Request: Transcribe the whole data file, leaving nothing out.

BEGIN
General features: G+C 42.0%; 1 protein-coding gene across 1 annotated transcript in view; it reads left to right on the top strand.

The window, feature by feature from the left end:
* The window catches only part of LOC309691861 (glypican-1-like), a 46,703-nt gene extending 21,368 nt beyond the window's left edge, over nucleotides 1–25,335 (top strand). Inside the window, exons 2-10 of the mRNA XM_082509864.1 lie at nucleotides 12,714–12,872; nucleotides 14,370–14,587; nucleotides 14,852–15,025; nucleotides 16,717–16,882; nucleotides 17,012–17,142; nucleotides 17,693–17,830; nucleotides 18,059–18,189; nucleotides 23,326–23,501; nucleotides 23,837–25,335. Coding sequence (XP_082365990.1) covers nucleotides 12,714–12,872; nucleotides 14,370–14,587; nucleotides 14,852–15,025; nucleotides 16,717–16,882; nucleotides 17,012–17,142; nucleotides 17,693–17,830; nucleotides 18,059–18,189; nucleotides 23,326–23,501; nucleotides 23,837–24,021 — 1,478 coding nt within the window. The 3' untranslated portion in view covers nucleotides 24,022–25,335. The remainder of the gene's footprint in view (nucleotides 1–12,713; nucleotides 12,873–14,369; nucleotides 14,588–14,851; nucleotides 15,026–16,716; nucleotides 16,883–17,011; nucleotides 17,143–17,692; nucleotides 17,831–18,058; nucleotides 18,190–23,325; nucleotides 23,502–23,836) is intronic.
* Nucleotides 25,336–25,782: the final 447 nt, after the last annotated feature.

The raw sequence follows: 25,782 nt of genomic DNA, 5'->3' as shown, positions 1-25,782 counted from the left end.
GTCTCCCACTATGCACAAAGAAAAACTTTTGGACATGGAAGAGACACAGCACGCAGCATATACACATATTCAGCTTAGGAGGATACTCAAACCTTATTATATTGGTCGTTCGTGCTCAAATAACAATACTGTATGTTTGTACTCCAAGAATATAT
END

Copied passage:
General features: G+C 42.0%; 1 protein-coding gene across 1 annotated transcript in view; it reads left to right on the top strand.

The window, feature by feature from the left end:
* The window catches only part of LOC309691861 (glypican-1-like), a 46,703-nt gene extending 21,368 nt beyond the window's left edge, over nucleotides 1–25,335 (top strand). Inside the window, exons 2-10 of the mRNA XM_082509864.1 lie at nucleotides 12,714–12,872; nucleotides 14,370–14,587; nucleotides 14,852–15,025; nucleotides 16,717–16,882; nucleotides 17,012–17,142; nucleotides 17,693–17,830; nucleotides 18,059–18,189; nucleotides 23,326–23,501; nucleotides 23,837–25,335. Coding sequence (XP_082365990.1) covers nucleotides 12,714–12,872; nucleotides 14,370–14,587; nucleotides 14,852–15,025; nucleotides 16,717–16,882; nucleotides 17,012–17,142; nucleotides 17,693–17,830; nucleotides 18,059–18,189; nucleotides 23,326–23,501; nucleotides 23,837–24,021 — 1,478 coding nt within the window. The 3' untranslated portion in view covers nucleotides 24,022–25,335. The remainder of the gene's footprint in view (nucleotides 1–12,713; nucleotides 12,873–14,369; nucleotides 14,588–14,851; nucleotides 15,026–16,716; nucleotides 16,883–17,011; nucleotides 17,143–17,692; nucleotides 17,831–18,058; nucleotides 18,190–23,325; nucleotides 23,502–23,836) is intronic.
* Nucleotides 25,336–25,782: the final 447 nt, after the last annotated feature.

The raw sequence follows: 25,782 nt of genomic DNA, 5'->3' as shown, positions 1-25,782 counted from the left end.
GTCTCCCACTATGCACAAAGAAAAACTTTTGGACATGGAAGAGACACAGCACGCAGCATATACACATATTCAGCTTAGGAGGATACTCAAACCTTATTATATTGGTCGTTCGTGCTCAAATAACAATACTGTATGTTTGTACTCCAAGAATATAT